We are regularly told that married clergy would impose a crippling financial burden on the Church, yet Protestant denominations with far smaller congregations, on average, manage to provide housing and stipends suitable for men with families. My random survey of Catholic parish bulletins which publish attendance figures and weekly offerings suggest that the average giving level is not robust by local standards, before we get into questions of national giving patterns. This is of course a question of leadership and education about the appropriate level of giving, not innate personal qualities.

    • Rev22:17 says:

      EPMS,

      You wrote: We are regularly told that married clergy would impose a crippling financial burden on the Church…

      I don’t think that anybody has used the word “crippling” in this context.

      >> I have said, many times, that large numbers of married clergy will require a substantial realignment of diocesan budgets — either growing revenues or cutting in other line items — to cover the additional cost of just compensation for married clergy.

      >> I have also pointed out that many rectories and seminaries would require major reconfiguration to provide housing suitable for clergy and seminarians who are married with children, and that such remodeling would require a major capital investment.

      But nowhere did I remotely suggest that such considerations would be crippling in any way. These financial commitments are substantial, but not impossible. My guess is that many dioceses can make the necessary funds available by closing schools that are not instilling Christian faith in their students or that are falling short of providing education at least comparable to that of the local public schools in the secular subjects — and in my archdiocese, many of the Catholic schools tragically are failing on both of those counts. And in all likelihood, that’s probably only the tip of the iceberg of cuts that should be made.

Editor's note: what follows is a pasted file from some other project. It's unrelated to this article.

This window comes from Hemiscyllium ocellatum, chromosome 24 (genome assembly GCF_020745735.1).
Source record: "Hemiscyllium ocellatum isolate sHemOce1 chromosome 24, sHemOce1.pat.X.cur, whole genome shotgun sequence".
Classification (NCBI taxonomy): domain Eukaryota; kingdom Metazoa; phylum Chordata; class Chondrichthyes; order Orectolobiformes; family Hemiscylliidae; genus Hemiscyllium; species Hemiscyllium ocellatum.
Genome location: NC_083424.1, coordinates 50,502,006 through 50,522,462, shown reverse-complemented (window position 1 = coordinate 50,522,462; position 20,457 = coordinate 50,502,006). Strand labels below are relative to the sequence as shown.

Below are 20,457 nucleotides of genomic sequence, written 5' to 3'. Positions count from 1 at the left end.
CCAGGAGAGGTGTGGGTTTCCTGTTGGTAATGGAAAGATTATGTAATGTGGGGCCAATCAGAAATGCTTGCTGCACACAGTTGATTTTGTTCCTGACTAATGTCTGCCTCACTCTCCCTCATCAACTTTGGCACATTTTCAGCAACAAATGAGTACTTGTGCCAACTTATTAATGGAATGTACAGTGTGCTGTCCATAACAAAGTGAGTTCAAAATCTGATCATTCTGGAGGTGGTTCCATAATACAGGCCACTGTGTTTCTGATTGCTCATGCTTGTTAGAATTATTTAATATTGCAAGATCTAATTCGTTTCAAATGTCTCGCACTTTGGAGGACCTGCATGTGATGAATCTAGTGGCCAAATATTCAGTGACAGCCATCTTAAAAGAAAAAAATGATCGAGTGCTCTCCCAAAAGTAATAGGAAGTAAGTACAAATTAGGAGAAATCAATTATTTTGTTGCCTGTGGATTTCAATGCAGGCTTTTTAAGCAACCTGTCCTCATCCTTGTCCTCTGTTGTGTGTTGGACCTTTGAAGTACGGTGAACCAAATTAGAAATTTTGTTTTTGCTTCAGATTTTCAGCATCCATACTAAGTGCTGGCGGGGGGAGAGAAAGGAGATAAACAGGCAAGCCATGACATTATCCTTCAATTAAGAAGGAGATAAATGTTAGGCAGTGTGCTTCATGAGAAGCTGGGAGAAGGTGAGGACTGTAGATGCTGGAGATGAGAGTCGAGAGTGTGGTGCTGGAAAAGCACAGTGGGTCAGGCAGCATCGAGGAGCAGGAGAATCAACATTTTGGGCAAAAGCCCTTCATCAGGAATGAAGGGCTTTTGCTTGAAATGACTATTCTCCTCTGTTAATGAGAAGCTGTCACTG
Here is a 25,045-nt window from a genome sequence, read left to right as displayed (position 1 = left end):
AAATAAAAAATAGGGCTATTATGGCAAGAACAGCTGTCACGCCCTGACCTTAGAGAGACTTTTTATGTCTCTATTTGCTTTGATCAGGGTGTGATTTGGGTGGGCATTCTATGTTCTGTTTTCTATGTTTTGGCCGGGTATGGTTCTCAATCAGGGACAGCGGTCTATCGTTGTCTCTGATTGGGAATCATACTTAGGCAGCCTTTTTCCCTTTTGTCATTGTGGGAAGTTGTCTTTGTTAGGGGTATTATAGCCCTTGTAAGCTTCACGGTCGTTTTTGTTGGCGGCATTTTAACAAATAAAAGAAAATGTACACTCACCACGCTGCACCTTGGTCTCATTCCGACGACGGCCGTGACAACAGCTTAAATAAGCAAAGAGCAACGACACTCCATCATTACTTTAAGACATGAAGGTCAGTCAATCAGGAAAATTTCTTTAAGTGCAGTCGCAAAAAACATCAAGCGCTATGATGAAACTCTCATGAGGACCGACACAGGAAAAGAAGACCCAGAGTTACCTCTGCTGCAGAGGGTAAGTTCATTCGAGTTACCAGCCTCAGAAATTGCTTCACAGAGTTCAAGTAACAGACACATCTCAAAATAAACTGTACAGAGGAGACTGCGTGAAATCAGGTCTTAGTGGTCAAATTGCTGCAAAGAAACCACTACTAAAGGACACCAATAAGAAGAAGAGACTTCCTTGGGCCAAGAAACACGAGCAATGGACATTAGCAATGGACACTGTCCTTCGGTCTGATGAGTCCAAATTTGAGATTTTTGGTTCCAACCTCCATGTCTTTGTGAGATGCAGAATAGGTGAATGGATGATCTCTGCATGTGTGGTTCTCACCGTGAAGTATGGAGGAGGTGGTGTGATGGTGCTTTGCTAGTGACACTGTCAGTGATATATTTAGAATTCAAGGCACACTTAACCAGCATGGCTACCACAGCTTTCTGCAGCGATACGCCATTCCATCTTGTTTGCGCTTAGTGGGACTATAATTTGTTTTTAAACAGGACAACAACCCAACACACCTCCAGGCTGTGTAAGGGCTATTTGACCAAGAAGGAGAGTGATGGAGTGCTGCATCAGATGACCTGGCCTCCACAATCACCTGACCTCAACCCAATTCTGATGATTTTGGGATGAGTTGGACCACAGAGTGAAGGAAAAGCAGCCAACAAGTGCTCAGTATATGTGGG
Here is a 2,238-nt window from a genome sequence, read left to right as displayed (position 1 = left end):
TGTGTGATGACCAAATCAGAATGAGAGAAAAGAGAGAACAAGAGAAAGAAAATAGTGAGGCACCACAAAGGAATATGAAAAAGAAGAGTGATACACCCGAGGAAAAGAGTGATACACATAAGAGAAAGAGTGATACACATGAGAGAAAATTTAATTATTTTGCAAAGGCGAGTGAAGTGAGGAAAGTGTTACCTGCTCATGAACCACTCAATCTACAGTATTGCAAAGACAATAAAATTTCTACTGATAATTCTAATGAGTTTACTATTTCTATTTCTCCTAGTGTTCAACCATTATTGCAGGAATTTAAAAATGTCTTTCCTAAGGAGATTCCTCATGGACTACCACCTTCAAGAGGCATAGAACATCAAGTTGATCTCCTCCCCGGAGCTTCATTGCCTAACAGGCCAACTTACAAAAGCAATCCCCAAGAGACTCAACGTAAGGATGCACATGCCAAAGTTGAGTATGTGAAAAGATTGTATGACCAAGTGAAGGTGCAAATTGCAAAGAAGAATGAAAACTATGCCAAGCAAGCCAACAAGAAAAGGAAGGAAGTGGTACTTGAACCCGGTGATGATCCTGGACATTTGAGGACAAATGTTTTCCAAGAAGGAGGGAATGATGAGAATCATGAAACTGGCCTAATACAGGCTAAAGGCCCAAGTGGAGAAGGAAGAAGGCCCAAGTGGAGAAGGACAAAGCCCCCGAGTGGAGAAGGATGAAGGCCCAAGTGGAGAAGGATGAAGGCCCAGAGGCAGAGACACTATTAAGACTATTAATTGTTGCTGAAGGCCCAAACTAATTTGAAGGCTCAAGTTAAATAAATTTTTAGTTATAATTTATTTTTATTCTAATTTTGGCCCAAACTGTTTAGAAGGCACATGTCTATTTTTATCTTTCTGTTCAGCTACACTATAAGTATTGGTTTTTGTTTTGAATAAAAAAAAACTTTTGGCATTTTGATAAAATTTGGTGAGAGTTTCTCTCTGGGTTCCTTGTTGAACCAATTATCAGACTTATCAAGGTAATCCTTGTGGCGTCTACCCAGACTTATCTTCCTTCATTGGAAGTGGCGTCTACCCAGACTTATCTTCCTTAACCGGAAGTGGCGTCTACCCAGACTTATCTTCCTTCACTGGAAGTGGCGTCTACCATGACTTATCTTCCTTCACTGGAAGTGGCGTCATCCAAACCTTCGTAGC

Of course, all of this requires a major change of mindset on the part of those who see schools and other ministries as sacrosanct.

      You wrote: My random survey of Catholic parish bulletins which publish attendance figures and weekly offerings suggest that the average giving level is not robust by local standards, before we get into questions of national giving patterns. This is of course a question of leadership and education about the appropriate level of giving, not innate personal qualities.

      I rather think that this is a question of how effectively the clergy in each parish are preaching the gospel and instilling faith in their parishioners. When I find a parish with serious financial problems, the first thing that I examine is the message coming from the pulpit — and that’s usually where the problem lies. People who have a commitment of faith give to their parishes very generously!

      Norm.

  4. EPMS says:

    http://www.ncregister.com/site/article/keep-the-flame-of-the-christian-faith-burning
    This article by Joanna Bogle in the National Catholic Register implies that the Ordinariate purchase is definite.